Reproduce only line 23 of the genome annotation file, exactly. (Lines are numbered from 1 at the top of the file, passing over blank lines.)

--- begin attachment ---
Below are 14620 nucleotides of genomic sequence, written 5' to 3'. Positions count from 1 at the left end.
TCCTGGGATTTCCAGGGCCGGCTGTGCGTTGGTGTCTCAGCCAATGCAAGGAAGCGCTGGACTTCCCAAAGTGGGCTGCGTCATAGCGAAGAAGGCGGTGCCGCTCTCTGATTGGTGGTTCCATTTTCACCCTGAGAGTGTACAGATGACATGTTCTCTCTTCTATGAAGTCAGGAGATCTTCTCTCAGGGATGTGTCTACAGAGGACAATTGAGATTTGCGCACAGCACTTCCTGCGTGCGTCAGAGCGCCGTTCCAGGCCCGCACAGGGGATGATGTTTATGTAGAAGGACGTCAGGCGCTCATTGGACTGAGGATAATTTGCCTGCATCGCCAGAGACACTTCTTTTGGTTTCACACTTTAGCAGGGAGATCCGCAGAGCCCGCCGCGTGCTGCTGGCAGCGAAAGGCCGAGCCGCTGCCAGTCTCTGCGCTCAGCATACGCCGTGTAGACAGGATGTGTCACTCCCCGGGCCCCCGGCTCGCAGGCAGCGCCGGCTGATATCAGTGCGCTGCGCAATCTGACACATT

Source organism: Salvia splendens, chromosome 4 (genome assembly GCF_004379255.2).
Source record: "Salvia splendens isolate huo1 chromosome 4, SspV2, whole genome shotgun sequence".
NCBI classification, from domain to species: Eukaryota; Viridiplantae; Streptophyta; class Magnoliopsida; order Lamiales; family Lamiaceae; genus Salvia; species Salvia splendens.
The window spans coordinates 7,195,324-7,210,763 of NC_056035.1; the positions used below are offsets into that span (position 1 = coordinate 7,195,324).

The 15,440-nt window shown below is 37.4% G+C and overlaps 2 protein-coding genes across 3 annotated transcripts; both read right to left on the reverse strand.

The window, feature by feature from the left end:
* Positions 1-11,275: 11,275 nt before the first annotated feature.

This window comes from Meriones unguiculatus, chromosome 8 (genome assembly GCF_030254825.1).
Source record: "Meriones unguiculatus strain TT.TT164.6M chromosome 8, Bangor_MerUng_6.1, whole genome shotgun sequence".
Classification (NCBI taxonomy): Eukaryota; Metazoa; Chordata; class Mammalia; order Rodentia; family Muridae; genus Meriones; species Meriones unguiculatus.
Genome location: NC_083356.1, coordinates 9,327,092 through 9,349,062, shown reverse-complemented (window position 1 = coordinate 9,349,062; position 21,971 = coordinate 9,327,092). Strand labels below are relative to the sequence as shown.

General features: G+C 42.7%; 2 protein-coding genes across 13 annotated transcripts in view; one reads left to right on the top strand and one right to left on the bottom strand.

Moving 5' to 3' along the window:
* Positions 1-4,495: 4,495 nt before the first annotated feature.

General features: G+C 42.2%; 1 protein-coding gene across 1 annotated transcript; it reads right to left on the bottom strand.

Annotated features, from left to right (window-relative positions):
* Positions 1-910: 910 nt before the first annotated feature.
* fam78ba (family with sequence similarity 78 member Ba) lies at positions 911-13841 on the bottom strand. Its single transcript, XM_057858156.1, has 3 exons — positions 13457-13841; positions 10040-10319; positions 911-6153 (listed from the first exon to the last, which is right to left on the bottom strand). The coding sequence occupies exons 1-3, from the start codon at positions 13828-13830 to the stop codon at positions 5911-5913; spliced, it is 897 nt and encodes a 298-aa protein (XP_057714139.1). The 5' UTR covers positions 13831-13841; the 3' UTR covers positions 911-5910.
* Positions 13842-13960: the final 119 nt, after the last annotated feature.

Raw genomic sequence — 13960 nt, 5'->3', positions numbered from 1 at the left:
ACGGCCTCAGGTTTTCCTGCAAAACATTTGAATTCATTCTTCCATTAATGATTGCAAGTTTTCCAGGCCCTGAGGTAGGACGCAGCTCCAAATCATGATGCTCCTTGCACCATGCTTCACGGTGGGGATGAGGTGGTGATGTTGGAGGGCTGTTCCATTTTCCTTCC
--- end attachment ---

ACGGCCTCAGGTTTTCCTGCAAAACATTTGAATTCATTCTTCCATTAATGATTGCAAGTTTTCCAGGCCCTGAGGTAGGACGCAGCTCCAAATCATGATGCTCCTTGCACCATGCTTCACGGTGGGGATGAGGTGGTGATGTTGGAGGGCTGTTCCATTTTCCTTCC